Archikulture Digest

Reeling

Reeling By Barry Kornhauser

Music by Michael Koerner

Directed by Christopher Niess

Starring Blaine Edwards, Kody Grassett and Nicolette Quintero

Theatre UCF, Orlando FL</strong>

“Where’s the color? Why isn’t there sound?” my frustrated seven year old once demanded upon seeing an “Our Gang” short. Where indeed? Those aspects of ordinary life did not exist in the early days of filming. But what did exist in this benighted era was great physical comedy, and sad faced Buster Keaton was the king. Authors Kornhauser and Koerner look back to Keaton’s genius, and adapt many of his physical gags to the modern stage, complete with a wheezy piano soundtrack to pass along any emoting clues we might miss. Our Hero (Edwards) is in love; he’s about to propose to his Beloved (Quintero). His day begins in an eccentric bedroom where his chairs is his sink, his bed the door, and a small train brings him his mail. When he meets his Ms. Beloved, she puts him off. It’s Hollywood for her, and love can always wait. Our Hero bumps into Big Man (Grassett) and it’s a comedy of errors and sight gags set in a world of bottomless trash cans, all emphasized by an on stage Foley Guy (Austin Davis). Ms. Beloved didn’t get the starring role, but when Our Hero stumbles on stage, he’s mistaken for the director, and soon he’s on his way to stardom, if only for a few minutes.

Act One of this cute show is fast paced and full of clever sight gags and fun interactions. The second act feels much longer; here Keystone Cop chases seem to go on endlessly and the gags feel more forced. Edward’s Hero maintains a cheerful, Red Skelton-like pleasantness; his male counterpart plays a more mustache-twirling sort of comic evilness; it’s the evil born of frustration and ineffective control of his own life rather than any genuine malice. Quintero maintains a heavenly sweetness; she’s made a bad life choice but it’s not irreversible. Fo’i Meleah plays a film diva with great physicality, and if you can arrange to keep the Foley Guy and his sidekick in your line of sight, they provide entertainment above and beyond the main production. Vandy Wood’s flexible set offers the right level of low budget filming atmosphere, and Director Niess does his best to keep a longish second act moving along. Cute, different, and funny in a way we so seldom see; this is a meritorious production that is more mime than conventional acting.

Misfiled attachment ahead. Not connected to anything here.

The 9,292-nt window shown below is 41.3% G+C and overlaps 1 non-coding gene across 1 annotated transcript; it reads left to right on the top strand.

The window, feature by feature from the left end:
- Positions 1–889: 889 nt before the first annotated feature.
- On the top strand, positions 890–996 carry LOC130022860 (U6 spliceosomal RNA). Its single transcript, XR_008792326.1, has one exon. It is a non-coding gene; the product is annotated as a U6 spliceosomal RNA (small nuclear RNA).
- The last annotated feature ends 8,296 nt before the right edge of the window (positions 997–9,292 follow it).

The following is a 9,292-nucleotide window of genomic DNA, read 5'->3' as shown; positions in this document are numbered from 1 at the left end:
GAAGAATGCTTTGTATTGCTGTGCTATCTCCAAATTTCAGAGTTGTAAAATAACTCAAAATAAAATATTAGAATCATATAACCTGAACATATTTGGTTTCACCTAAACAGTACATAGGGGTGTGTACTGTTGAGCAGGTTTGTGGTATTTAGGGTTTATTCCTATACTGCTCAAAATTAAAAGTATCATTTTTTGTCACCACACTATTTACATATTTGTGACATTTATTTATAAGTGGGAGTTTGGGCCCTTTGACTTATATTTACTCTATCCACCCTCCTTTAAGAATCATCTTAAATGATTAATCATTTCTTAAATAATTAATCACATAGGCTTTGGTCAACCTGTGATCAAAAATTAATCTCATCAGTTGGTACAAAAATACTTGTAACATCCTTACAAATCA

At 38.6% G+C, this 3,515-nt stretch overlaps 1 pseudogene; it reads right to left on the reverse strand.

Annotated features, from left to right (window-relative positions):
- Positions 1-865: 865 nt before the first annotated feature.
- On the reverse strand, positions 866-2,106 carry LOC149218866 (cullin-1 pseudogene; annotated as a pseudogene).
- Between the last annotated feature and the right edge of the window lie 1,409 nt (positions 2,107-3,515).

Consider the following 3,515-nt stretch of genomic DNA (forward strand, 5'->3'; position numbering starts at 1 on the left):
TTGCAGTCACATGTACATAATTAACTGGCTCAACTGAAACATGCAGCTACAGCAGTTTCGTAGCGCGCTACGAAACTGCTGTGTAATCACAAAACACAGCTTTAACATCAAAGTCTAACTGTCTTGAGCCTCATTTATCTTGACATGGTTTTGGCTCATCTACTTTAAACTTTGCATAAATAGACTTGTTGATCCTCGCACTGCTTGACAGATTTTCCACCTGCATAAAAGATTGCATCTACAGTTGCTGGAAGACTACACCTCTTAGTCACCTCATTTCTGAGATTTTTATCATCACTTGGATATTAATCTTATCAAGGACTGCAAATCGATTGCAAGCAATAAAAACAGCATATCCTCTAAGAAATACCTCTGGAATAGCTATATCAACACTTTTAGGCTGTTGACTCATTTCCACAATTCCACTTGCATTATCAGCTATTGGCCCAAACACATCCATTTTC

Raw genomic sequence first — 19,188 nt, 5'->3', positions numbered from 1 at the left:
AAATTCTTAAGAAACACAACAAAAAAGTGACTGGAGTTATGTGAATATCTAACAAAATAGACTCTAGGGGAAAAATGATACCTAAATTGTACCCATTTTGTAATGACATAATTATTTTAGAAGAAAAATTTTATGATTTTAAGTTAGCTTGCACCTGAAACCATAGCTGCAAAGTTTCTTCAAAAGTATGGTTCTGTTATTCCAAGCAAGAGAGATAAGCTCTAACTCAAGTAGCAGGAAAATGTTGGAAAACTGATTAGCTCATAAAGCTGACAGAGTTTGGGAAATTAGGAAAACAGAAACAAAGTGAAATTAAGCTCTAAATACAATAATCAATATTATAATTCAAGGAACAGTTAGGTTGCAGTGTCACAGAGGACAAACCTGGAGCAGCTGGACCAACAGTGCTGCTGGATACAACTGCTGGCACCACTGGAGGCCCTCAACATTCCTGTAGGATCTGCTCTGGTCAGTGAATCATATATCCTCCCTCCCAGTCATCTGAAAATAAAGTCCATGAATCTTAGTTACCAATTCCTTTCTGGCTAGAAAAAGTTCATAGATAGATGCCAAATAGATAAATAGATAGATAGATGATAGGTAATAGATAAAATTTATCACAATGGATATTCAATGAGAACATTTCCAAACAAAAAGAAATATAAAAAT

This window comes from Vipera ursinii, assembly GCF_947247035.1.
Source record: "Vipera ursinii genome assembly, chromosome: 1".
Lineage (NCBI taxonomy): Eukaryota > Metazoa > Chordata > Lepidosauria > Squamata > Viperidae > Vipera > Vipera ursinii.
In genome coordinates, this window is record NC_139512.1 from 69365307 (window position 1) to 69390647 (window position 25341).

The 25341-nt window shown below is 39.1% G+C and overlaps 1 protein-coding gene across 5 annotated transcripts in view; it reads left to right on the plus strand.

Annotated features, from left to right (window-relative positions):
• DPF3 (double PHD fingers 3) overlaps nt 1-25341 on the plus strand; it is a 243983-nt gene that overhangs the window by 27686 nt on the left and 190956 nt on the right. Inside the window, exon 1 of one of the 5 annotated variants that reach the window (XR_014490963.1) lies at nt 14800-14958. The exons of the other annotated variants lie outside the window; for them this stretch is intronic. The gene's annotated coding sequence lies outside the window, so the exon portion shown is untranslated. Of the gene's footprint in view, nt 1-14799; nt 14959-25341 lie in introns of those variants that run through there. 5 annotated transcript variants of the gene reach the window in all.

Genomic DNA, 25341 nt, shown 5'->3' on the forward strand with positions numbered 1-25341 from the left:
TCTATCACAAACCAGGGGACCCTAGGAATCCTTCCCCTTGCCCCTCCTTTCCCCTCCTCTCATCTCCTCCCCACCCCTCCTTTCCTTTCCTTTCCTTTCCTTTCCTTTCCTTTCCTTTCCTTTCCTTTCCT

For more information on Theatre UCF visit http://www.theatre.ucf.edu


Recently on Ink 19...

What This Comedian Said Will Shock You

What This Comedian Said Will Shock You

Print Reviews

With his latest book, What This Comedian Said Will Shock You, celebrated stand-up Jedi Bill Maher “shocks” readers by doing the most outrageous, unthinkable, and socially unacceptable thing imaginable: he speaks rationally, logically, and objectively.

Gasoline Lollipops

Gasoline Lollipops

Features

Gasoline Lollipops’ newest single, “Freedom Don’t Come Easy,” is today’s mother lovin’ punk rock folk anthem.

Basket Case

Basket Case

Screen Reviews

Frank Henenlotter’s gory grindhouse classic Basket Case looks as grimy as the streets of Times Square, and that is one of the film’s greatest assets. Arrow Video gives this unlikely candidate a welcome fresh release.

Jimmy Failla

Jimmy Failla

Event Reviews

Despite the Mother’s Day factor, hundreds of fervent, faithful followers still flocked to Orlando’s famed Plaza Live to catch an earlybird set from Jimmy Failla — one of the hottest names on today’s national comedy scene.

Lonnie Walker

Lonnie Walker

Features

Ink 19 readers get an early listen and look at “Cool Sparkling Water,” a new single from Lonnie Walker.

Los Lobos

Los Lobos

Event Reviews

Jeremy Glazier has a bucket list day at a Los Lobos 50th Anniversary show in Davenport, Iowa.

Always… Patsy Cline

Always… Patsy Cline

Archikulture Digest

Carl F. Gauze reviews the not-quite one-woman show, Always… Patsy Cline, based on the true story of Cline’s friendship with Louise Seger, who met the star in l961 and corresponded with Cline until her death.